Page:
What is CGC fighting for? Sorry to say that in the last few blogs, CGC has been a pawn of the Western Propaganda which is to try to expose the 'brutality' government towards the treatment of CGC and his family rather than his work as an activist. Rather this thread is about some guys shows their 'defiance' towards the government by putting up posters around town about him. Do you think an average Chinese care? You tell me and maybe I feel some sympathy for him.
Of course, china bashing maggots again talking about me instead of the topic at hand.
C. Custer on November 30, 2011 at 23:19
@ pug_ster: I don't believe CGC is fighting for anything other than his own freedom at this point. He's spent the last year stuck in his house with no contact with the outside world, and the half-decade (roughly) before that in prison. So I'm really not sure what you're talking about when you talk about what Chen is fighting for. The man's not allowed to leave his house or use the phone, what the hell could he be fighting for even if he wanted to fight?
In this case, people are talking about you because you expressed your point in a way that was fundamentally unclear. Your follow-up doesn't make a ton of sense either, although at least it reads like it was written by someone who speaks English. If you want the debate to stay on topic (let's all take a second to bask in the irony there) you're going to need to express yourself more clearly.
If average Chinese didn't care, why would anyone be talking about this? (Oh right, I forgot, any Chinese person who disagrees with you is abnormal, a dissident, a tool of the West, funded by NED, etc.) You don't think "average Chinese" would care about the story of a man whose entire family is being held for no crime, for no time limits and without trial? You clearly have a pretty low opinion of average Chinese people.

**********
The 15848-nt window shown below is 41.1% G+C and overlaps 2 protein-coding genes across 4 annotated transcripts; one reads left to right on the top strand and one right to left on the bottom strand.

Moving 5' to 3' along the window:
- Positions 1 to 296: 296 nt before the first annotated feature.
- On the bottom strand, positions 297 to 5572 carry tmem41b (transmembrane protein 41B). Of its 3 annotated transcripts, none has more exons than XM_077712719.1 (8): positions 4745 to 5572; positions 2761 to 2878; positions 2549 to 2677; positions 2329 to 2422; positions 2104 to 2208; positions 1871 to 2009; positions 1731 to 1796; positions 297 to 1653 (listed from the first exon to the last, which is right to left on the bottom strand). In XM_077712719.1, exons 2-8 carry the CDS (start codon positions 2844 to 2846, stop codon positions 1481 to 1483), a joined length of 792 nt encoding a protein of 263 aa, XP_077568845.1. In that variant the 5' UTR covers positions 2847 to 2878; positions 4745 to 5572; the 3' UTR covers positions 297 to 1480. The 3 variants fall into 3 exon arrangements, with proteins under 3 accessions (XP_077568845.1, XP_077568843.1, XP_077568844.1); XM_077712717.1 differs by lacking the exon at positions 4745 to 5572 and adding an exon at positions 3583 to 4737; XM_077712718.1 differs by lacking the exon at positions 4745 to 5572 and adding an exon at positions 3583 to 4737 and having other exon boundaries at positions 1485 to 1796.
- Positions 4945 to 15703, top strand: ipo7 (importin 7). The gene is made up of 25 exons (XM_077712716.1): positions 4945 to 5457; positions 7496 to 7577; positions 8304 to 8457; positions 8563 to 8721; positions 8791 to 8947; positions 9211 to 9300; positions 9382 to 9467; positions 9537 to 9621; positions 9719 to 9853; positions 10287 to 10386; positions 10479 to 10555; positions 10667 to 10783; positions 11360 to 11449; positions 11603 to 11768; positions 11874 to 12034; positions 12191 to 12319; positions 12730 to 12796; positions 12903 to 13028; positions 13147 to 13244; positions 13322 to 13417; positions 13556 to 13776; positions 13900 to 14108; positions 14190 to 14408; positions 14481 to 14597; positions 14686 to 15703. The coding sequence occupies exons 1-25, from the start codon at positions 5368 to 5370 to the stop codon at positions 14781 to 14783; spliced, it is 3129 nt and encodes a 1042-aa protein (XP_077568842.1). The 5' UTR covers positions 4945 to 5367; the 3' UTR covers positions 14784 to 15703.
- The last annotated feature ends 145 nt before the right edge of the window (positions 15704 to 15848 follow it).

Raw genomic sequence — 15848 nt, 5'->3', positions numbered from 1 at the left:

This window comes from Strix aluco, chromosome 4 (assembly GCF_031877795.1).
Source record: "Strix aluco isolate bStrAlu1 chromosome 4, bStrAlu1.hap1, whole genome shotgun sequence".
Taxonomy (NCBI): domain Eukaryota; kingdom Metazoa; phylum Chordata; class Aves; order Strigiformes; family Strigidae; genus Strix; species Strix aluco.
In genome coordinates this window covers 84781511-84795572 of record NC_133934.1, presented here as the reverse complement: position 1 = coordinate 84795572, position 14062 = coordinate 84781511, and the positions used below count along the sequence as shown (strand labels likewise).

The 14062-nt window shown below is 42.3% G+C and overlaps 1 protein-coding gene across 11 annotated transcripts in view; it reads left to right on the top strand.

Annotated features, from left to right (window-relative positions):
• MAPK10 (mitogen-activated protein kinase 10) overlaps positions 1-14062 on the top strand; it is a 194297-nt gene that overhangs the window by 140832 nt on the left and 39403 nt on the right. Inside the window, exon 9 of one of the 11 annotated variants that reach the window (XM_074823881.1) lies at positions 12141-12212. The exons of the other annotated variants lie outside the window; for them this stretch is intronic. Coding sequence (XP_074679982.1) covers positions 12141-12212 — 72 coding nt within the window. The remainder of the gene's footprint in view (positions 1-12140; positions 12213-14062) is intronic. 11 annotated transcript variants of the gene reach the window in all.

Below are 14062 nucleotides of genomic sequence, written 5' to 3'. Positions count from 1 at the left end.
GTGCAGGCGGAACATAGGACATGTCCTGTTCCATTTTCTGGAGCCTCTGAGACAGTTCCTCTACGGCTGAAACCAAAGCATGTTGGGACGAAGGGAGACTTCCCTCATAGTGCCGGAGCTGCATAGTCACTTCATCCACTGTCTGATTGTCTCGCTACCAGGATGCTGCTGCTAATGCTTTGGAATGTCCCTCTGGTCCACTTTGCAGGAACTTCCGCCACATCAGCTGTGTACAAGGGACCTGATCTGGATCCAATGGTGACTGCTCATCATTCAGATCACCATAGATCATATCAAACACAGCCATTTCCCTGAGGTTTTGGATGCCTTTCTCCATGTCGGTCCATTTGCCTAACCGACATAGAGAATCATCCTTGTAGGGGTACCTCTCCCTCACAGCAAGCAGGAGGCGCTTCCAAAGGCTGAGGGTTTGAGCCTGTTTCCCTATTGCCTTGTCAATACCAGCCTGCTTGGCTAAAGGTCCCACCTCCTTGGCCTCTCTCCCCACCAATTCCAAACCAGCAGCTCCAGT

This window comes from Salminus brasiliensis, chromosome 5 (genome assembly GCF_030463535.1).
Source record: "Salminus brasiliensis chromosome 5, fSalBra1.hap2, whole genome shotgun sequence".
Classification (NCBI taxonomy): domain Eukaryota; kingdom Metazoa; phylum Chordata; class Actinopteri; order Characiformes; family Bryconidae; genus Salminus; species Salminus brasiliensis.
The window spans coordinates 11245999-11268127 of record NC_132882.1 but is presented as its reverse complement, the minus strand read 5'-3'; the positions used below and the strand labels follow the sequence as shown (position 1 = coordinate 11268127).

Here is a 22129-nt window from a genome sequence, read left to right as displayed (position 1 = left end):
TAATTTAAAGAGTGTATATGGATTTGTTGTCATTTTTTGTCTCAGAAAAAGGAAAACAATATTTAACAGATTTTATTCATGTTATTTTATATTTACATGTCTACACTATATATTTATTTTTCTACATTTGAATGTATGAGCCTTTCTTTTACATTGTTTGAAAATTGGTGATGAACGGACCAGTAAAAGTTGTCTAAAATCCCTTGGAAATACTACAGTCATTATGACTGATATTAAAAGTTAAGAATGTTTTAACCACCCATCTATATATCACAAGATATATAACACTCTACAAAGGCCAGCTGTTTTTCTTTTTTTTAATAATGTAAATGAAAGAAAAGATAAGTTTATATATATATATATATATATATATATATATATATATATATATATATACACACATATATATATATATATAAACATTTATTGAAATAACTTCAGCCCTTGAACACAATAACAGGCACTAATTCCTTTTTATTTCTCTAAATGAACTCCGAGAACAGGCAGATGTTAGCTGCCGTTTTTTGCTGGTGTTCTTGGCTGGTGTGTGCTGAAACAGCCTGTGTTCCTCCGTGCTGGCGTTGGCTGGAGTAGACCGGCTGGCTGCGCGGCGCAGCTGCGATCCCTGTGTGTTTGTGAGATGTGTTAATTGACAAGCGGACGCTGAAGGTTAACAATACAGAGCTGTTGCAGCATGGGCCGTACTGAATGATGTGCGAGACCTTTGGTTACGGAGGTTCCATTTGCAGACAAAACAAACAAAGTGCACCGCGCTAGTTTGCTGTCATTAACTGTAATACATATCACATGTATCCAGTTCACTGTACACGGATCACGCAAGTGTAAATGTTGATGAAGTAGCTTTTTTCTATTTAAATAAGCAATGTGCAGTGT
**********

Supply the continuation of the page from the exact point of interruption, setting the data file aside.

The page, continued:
Regardless of Chen's crimes, there's no excuse for how his family has been treated, even by your fucked-up "if you do anything anti-government you deserve whatever you get" logic. This is not "Western propaganda", nor is it dependent on a Western value system. (It is dependent on a non-asshole value system, though).
FOARP on December 1, 2011 at 03:18
@Custer – Again, I really don't understand why you let Putzster continue posting here. He never contributes anything, and feels free to call other people on this blog "China bashing maggots" – is he?
King Tubby on December 1, 2011 at 04:08
@SKC. A word of warning. No more of this Pug channeling stuff, okay. It will destroy your logical reasoning processes and in the end lead to lunacy, despair and self-harm.
Jason on December 1, 2011 at 05:01
@I don't believe CGC is fighting for anything other than his own freedom at this point.
So how did his freedom got taken away? Oh that's right he's advocating a policy that has cut 330 million people and saving resources and not overpopulate the nation into more chaos.
@Instead, forced abortions in Linyi make the CCP look less bad, so harping on that would be the lesser of two evils (from his and the CCP's standpoint).
That is not true. A form is given out to the parents if the second child is born. They can pay the fine or aborted it or give their second child to the orphanages. If they don't choose one of the following, the doctors gets cranky.
BTW save your Christian fundamentalist prejudice and laws of abortion in your own respected birth place to your own.
Jason on December 1, 2011 at 05:05
FOARP on December 1, 2011 at 05:35
@Jason – Wow. Except:
- Chen Guangcheng was jailed for opposing forced abortions, not for opposing the OCP per se.
- Chen Guangcheng was supposedly released from prison, but has in fact not been despite having served the sentence passed for his non-crime.